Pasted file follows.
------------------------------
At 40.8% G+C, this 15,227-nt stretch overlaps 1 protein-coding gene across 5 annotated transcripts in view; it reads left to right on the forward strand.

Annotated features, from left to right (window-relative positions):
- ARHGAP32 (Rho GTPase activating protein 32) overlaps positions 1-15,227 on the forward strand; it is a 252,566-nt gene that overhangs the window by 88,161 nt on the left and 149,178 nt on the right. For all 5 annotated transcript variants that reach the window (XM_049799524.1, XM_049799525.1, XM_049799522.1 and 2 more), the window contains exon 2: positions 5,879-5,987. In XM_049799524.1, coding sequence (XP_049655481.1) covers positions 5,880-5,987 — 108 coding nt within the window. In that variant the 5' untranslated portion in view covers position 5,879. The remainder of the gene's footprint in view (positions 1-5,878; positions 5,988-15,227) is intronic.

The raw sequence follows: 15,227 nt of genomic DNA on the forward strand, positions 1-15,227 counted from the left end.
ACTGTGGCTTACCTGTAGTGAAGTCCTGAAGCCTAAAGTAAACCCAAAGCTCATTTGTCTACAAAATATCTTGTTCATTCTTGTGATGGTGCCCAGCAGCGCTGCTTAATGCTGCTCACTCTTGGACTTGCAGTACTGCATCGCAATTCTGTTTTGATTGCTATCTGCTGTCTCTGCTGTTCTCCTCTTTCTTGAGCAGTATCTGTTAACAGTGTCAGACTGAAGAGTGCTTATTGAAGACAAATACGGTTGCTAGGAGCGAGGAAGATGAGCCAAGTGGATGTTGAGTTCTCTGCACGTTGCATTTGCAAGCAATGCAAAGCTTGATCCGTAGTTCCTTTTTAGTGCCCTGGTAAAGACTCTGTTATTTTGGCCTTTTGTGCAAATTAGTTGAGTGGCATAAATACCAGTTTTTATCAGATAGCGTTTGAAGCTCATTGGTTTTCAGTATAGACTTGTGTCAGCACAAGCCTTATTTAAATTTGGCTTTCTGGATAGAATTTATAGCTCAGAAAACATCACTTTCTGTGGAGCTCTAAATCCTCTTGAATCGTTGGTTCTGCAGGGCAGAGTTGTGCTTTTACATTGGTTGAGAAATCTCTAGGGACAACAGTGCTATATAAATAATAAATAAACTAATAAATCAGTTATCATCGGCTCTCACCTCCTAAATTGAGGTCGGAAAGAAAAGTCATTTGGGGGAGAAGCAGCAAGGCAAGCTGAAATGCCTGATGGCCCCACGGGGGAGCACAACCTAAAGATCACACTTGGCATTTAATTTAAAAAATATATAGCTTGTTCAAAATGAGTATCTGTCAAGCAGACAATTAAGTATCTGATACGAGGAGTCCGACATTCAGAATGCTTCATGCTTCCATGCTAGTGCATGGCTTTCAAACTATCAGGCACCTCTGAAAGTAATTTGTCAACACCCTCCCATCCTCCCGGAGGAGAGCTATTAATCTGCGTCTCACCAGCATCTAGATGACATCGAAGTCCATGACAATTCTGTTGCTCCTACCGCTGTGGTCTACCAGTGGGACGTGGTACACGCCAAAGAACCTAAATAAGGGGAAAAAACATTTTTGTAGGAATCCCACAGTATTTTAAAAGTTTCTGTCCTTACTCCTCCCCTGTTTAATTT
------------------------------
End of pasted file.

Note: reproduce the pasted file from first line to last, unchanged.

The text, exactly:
At 40.8% G+C, this 15,227-nt stretch overlaps 1 protein-coding gene across 5 annotated transcripts in view; it reads left to right on the forward strand.

Annotated features, from left to right (window-relative positions):
- ARHGAP32 (Rho GTPase activating protein 32) overlaps positions 1-15,227 on the forward strand; it is a 252,566-nt gene that overhangs the window by 88,161 nt on the left and 149,178 nt on the right. For all 5 annotated transcript variants that reach the window (XM_049799524.1, XM_049799525.1, XM_049799522.1 and 2 more), the window contains exon 2: positions 5,879-5,987. In XM_049799524.1, coding sequence (XP_049655481.1) covers positions 5,880-5,987 — 108 coding nt within the window. In that variant the 5' untranslated portion in view covers position 5,879. The remainder of the gene's footprint in view (positions 1-5,878; positions 5,988-15,227) is intronic.

The raw sequence follows: 15,227 nt of genomic DNA on the forward strand, positions 1-15,227 counted from the left end.
ACTGTGGCTTACCTGTAGTGAAGTCCTGAAGCCTAAAGTAAACCCAAAGCTCATTTGTCTACAAAATATCTTGTTCATTCTTGTGATGGTGCCCAGCAGCGCTGCTTAATGCTGCTCACTCTTGGACTTGCAGTACTGCATCGCAATTCTGTTTTGATTGCTATCTGCTGTCTCTGCTGTTCTCCTCTTTCTTGAGCAGTATCTGTTAACAGTGTCAGACTGAAGAGTGCTTATTGAAGACAAATACGGTTGCTAGGAGCGAGGAAGATGAGCCAAGTGGATGTTGAGTTCTCTGCACGTTGCATTTGCAAGCAATGCAAAGCTTGATCCGTAGTTCCTTTTTAGTGCCCTGGTAAAGACTCTGTTATTTTGGCCTTTTGTGCAAATTAGTTGAGTGGCATAAATACCAGTTTTTATCAGATAGCGTTTGAAGCTCATTGGTTTTCAGTATAGACTTGTGTCAGCACAAGCCTTATTTAAATTTGGCTTTCTGGATAGAATTTATAGCTCAGAAAACATCACTTTCTGTGGAGCTCTAAATCCTCTTGAATCGTTGGTTCTGCAGGGCAGAGTTGTGCTTTTACATTGGTTGAGAAATCTCTAGGGACAACAGTGCTATATAAATAATAAATAAACTAATAAATCAGTTATCATCGGCTCTCACCTCCTAAATTGAGGTCGGAAAGAAAAGTCATTTGGGGGAGAAGCAGCAAGGCAAGCTGAAATGCCTGATGGCCCCACGGGGGAGCACAACCTAAAGATCACACTTGGCATTTAATTTAAAAAATATATAGCTTGTTCAAAATGAGTATCTGTCAAGCAGACAATTAAGTATCTGATACGAGGAGTCCGACATTCAGAATGCTTCATGCTTCCATGCTAGTGCATGGCTTTCAAACTATCAGGCACCTCTGAAAGTAATTTGTCAACACCCTCCCATCCTCCCGGAGGAGAGCTATTAATCTGCGTCTCACCAGCATCTAGATGACATCGAAGTCCATGACAATTCTGTTGCTCCTACCGCTGTGGTCTACCAGTGGGACGTGGTACACGCCAAAGAACCTAAATAAGGGGAAAAAACATTTTTGTAGGAATCCCACAGTATTTTAAAAGTTTCTGTCCTTACTCCTCCCCTGTTTAATTT